7. Nick Cave and The Bad Seeds: Ghosteen

Grief transforms you. It rearranges molecules, builds them anew. Its power is such that it “occupies the core of our being and extends through our fingers to the limits of the universe,” as Nick Cave wrote in a 2018 edition of his email newsletter. “Within that whirling gyre all manner of madnesses exist: ghosts and spirits and dream visitations, and everything else that we, in our anguish, will into existence.” It has undoubtedly transformed Cave. In 2014, the musician’s legacy seemed fairly settled: A godfather-of-goth lifetime badge, his mid-career pivot into romantic balladry, the late-career rebirth as mustachioed preacher of Grinderman sleaze, his legendary prickliness around critics and fans. Cave’s best songs often seemed to occupy distinct characters or guises—the death-row inmate (“The Mercy Seat”), the sinister raconteur (“Red Right Hand”), the blues-slinging incel buffoon (“No Pussy Blues”)—yet since the devastating loss of his 15-year-old son, Arthur, in 2015, Cave himself has been stripped bare. He has, to quote a phrase from “Jubilee Street,” been transformed. In his music—and his increasing desire to communicate directly with fans, both through the newsletter and his unmoderated Q&A events—the artist conveys the enormity of his grief with surrealist wisdom and brutal candor. Ghosteen, Cave’s devastating new double album, is the culmination of that transformation. —Zach Schonfeld

6. Vagabon: Vagabon

Halfway through Vagabon’s 2017 debut Infinite Worlds, Lætitia Tamko stepped away from her guitar. The song, “Mal a Laise,” was an exercise in atmosphere, with droning synth loops layered over reverb-heavy vocals murmured in both French and English. It stood at odds with the guitar-centric indie rock production that defined the rest of the record: It was a detour, but it almost felt like a homecoming. Maybe it was. Tamko’s sophomore effort, the self-titled, self-produced Vagabon, is a more formless affair, a cosmic journey through synthetic sounds, lush orchestral suites and lyrical self-realization. The result is an ambitious album overflowing with generosity and empathy, warm in production and rich in theme, even if it largely lacks the punch that made Infinite Worlds so immediately memorable. But homes are made to shelter aspirations, dreams, fears, anxieties, hopes, doubts. Homes are sanctuaries, and that’s what Tamko has created with Vagabon. —Harry Todd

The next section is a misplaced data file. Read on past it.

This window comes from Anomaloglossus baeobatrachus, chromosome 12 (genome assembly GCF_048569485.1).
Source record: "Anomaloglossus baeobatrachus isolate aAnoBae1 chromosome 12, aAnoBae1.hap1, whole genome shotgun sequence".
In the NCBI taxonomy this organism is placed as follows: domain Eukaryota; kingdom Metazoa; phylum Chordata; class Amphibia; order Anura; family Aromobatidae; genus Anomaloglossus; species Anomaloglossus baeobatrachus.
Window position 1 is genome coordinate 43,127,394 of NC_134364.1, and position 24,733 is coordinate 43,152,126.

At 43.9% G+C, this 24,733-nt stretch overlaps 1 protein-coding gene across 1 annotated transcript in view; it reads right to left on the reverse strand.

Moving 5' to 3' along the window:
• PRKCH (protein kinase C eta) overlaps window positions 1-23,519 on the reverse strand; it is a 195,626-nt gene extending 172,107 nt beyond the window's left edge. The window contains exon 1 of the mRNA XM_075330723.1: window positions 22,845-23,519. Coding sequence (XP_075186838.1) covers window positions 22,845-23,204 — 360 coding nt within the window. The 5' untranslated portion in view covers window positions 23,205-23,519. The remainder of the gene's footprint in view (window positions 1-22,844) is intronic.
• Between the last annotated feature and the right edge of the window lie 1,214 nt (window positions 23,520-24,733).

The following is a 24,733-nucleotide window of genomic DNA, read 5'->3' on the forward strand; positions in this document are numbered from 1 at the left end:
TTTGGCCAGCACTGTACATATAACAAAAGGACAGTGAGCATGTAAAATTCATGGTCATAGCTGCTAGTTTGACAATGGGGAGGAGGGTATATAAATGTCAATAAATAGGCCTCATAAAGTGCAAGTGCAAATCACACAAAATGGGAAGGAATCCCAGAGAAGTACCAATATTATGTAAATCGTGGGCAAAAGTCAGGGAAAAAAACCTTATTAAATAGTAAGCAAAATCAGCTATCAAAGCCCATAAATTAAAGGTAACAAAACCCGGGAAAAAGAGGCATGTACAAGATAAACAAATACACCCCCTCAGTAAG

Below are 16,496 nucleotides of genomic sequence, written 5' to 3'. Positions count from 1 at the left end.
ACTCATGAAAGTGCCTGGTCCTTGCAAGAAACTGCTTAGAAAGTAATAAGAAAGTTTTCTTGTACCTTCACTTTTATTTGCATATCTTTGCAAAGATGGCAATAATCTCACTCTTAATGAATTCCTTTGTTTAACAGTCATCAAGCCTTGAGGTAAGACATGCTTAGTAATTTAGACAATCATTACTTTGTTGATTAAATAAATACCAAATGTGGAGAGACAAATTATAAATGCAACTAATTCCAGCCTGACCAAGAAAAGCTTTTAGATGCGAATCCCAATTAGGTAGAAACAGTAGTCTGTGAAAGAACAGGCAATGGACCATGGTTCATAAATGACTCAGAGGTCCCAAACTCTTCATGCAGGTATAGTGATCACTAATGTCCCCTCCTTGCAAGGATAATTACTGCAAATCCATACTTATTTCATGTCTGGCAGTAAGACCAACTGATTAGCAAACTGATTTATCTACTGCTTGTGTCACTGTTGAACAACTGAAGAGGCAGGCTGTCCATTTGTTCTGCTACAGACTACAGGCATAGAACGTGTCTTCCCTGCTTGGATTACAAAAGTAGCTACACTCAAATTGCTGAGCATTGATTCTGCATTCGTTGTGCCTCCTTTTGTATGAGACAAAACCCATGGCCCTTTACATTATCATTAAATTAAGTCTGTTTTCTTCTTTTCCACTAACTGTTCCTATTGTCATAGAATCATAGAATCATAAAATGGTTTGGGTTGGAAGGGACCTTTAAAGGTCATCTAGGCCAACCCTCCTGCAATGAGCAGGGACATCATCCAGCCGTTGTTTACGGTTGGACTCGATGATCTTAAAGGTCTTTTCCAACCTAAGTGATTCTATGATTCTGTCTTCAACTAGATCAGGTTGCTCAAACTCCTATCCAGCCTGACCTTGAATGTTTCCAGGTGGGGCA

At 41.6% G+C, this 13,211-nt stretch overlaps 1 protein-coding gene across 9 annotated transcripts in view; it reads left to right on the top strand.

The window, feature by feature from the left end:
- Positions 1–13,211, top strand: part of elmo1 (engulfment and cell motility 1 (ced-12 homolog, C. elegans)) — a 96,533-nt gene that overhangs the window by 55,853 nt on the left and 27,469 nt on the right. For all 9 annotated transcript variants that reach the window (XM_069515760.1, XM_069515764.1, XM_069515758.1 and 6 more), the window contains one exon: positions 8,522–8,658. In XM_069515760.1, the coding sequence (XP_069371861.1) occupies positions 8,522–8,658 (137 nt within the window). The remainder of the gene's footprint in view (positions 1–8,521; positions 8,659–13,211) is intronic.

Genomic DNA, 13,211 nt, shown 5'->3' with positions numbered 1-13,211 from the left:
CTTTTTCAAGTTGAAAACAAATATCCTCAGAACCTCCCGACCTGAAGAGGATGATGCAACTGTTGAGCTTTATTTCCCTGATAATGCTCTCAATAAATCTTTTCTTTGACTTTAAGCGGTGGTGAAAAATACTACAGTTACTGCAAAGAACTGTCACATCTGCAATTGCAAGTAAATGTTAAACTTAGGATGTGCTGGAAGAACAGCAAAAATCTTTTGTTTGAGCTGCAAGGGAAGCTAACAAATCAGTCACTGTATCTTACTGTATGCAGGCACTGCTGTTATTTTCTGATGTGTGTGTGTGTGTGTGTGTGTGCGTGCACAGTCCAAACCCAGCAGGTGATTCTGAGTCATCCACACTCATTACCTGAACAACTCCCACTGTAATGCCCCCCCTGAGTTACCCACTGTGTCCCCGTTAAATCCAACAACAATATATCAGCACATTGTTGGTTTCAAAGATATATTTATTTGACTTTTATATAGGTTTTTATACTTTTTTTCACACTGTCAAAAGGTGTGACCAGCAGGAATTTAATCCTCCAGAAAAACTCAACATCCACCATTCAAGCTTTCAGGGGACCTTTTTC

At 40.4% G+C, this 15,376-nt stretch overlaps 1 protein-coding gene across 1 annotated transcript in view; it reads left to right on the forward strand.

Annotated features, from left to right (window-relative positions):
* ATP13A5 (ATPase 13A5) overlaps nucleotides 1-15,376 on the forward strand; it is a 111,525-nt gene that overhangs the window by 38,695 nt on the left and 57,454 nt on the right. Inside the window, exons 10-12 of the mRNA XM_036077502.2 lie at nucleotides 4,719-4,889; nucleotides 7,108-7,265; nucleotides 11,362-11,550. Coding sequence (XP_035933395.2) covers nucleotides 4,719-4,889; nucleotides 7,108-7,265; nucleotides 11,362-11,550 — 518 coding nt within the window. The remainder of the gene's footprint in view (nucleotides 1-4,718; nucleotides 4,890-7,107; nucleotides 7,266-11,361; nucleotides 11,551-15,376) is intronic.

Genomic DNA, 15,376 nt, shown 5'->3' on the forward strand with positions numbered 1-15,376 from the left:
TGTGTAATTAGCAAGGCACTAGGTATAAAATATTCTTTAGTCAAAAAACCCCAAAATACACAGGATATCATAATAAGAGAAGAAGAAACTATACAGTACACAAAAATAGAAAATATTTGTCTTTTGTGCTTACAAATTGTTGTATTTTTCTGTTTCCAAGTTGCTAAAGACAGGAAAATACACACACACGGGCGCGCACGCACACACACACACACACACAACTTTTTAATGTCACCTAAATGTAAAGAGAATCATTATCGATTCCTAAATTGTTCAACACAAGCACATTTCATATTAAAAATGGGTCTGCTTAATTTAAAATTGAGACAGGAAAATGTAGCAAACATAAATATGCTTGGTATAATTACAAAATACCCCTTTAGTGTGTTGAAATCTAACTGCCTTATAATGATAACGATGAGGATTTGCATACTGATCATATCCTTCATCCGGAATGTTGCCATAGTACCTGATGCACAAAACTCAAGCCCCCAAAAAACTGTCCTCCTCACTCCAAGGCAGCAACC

5. DIIV: Deceiver

It’s easy to oversimplify the path that recovering addicts must take toward rehabilitation. From the outside, the objective is simple: Stay clean long enough and the monkey on your back eventually hops off. But the reality is that breaking the cycle of addiction is a Sisyphean endeavor that keeps those undergoing it in an eternal state of recovery—only those on the inside can fully understand its tribulations. Zachary Cole Smith—the central voice behind DIIV—has long been on the inside of addiction. After the group released their sophomore album, Is the Is Are, Cole entered a long-haul inpatient treatment for heroin addiction, a struggle that became public in 2013 when he and his then-girlfriend Sky Ferreira were busted for possession. Cole’s experiences in rehab became the inspiration for the group’s latest record, Deceiver, and while the album displays the group’s darkest sound yet, it also ends up being their most earnest. The wider, dynamic sound texture across Deceiver is one of the most apparent improvements from past records with a clear, crisp approach that avoids sterility. The album’s epic closer, “Acheron,” shows just how much life good production can breathe into a song when it explodes into a gigantic finale of fuzz. The sound matches the scope of blackgaze contemporaries like Deafheaven—who DIIV have toured with—without crossing the threshold into metal. Nonetheless, the lush, sometimes crushing instrumentation speaks to the daunting task Cole has undergone to restore himself. —Hayden Goodridge

4. Caroline Polachek: Pang